Standing in the Chiang Mai airport, Chad looks at me, “Leslie, did you remember their old passports?” I answered, “Their old passports? No. Why?…. Oh no! Did you remember them?” Blood drained from both of our faces as we realized we didn’t have the kids’ visas for India in their new passports. We know to travel with old passports due to visas. How many times have we done this?

We found the copies of their old passports and visas on the computer. Surely, they will see these and since they are minors let them go on through??? Well, no, after 90 minutes of trying out our best negotiation skills in the land of the smiles and quiet, controlled voices, we begged them to at least let us fly to India and only I would go through. Please. Please. Please. No. No. No.

So with our exhausted kids we reclaimed luggage (lots of supplies for Voice for the Voiceless). As if on cue, stomachs in the family got sick, and our four year old got a headache. Rearrangements of flights began to take place.

In India (my family went on to Nepal), I spoke to over 100 young women of different faiths for National Day for the Girl Child in India. All the girls were from the slums, and I learned that the majority lived in unsafe conditions in their families – beaten and hurt by dads and brothers. Most had never heard the Gospel. Young and vulnerable, forgotten by the world.

Over 100 million females are missing in the world – their contributions they could have given the world forgotten. Forgotten visas are discouraging. But forgotten people is tragic. Will the church arise to the forgotten peoples?


I sat with our twenty-two girls from abusive situations in the Arise Home. I listened as our partners shared with me the intense struggles they are having with the government since they are believers. The government tries to force them to place idols in the home. They continue to refuse.

We sat around the table with lollipops and Little Debbie Valentine hearts I and the kids chose for them. With delighted smiles and laughter, we connected deeply.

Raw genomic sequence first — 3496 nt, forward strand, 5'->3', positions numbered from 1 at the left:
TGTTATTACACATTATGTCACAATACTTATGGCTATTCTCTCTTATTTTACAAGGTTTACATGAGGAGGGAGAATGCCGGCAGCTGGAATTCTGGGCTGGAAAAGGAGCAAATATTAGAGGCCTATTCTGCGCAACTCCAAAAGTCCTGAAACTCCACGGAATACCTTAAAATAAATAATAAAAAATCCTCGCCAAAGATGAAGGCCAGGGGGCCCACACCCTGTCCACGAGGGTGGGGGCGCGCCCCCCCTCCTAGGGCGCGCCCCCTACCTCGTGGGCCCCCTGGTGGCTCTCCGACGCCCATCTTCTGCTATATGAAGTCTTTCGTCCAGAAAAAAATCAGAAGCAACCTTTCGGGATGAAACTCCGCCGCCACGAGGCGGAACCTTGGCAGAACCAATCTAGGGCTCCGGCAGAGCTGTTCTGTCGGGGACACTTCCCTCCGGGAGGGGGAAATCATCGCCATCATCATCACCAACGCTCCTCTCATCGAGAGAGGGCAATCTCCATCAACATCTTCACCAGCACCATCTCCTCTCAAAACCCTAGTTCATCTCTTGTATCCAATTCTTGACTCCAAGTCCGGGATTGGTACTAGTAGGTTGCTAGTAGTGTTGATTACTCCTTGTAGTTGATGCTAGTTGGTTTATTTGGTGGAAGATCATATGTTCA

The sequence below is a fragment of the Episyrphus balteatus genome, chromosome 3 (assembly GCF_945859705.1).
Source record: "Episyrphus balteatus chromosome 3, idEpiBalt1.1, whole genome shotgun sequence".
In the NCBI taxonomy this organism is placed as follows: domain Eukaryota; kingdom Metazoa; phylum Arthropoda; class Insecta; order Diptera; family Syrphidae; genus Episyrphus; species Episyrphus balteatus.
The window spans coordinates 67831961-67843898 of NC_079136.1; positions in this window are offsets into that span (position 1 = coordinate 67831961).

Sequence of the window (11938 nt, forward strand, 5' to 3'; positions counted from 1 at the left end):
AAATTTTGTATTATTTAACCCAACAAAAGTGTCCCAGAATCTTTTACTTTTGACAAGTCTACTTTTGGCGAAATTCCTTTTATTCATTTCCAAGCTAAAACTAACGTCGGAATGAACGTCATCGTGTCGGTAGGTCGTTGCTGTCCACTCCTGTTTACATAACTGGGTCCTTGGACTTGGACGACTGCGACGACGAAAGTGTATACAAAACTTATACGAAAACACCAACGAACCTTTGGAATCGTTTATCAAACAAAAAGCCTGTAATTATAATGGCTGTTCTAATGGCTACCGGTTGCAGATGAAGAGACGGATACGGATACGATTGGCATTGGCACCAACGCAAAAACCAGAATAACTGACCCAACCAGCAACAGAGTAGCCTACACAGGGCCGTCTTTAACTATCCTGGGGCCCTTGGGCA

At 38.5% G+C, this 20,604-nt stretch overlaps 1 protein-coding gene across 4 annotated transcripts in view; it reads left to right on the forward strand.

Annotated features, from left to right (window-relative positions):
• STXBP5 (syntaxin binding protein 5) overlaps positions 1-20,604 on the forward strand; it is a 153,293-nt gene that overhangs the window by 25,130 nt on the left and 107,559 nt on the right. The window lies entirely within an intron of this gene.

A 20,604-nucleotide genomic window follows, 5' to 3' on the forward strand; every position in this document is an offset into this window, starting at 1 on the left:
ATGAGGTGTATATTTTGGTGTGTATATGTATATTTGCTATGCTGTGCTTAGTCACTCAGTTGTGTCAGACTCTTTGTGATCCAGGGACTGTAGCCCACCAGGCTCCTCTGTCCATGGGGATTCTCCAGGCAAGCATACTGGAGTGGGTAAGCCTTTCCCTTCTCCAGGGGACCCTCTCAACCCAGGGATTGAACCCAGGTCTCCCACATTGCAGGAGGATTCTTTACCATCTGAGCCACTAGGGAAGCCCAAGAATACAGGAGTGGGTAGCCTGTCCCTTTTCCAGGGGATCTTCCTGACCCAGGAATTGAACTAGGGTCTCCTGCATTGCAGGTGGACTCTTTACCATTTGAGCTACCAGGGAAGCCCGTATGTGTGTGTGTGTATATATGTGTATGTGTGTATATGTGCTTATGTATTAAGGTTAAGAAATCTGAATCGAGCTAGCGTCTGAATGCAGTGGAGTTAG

“What is your dream?” One young girl, recently hurt by her step father on a trip home (our partners are required to let them visit home) said with no hesitation, “I wish to be changed.” I saw within her eyes something flash – shame and yet hope.

Other girls shared: I want to open a home like this one. I want to be a teacher for poor children. I want to be a pastor. I want to be a doctor for poor people. One by one they shared dreams that would impact not just their own lives, but the lives of others. I said, “Wow, I think I am sitting with the future change makers of India!” They all smiled, except for one, who said, “No, not us.” Our partner immediately said, “You will change the world if you love Jesus and love people!”

As I looked at faces and lives broken, yet healing, from horrible abuse, my heart groaned in mourning. I tried to capture their faces and our connection with my camera, but just as I was taking the photos, my camera broke.

Broken cameras are frustrating. A broken life is tragic. Yet 1 in 3 women in the world is abused in some form at some point in her life. Will the church arise to the broken?


Where did it go? I think it’s lost. After speaking to multiple people about faith, strategizing how to get one nation to serve in another, and meeting another for church planting initiatives we share, it was time to move to the airport. Upon completing my last meeting, my partner and friend said, “I haven’t seen a picture of your Chinese daughter!” So I excitedly said, “Oh that picture is not on my phone, but computer.”

Soon after that meeting, I looked for my phone and could find it nowhere! It was in my hand and then somehow lost.

Totally frustrated and nervous about the photos on my phone, my mind immediately went to adoption. We are trying to save money for adoption and appliances keep breaking at home, our missing visas cost us money in changed ticket fees, and then I lost my phone. While I was talking of my little one, my phone had disappeared. My Indian friends immediately said, “This is spiritual warfare! Don’t give in Leslie!”

Lost items are frustrating. But lost souls are tragic. Over 6000 groups are considered unreached in the world. Over 86% of non-Christians do not know a Christian to share the Gospel with them. Will the Church arise to the lost world?

I must say that I was frustrated and discouraged at times about forgotten visas, broken cameras, and the lost phone.  But it pails in comparison (really, it’s no comparison at all) to being a person who is forgotten, broken, or lost.

I am not forgotten (but remembered by Jesus). I am not broken (but healed by Jesus). I am not lost (but found by Jesus).

Yet, millions are forgotten, broken, and lost. This tragedy can change to hope if the Church continues to rise and respond with passion, sacrifice, and commitment. Let’s remember, mend, and find through Jesus Christ!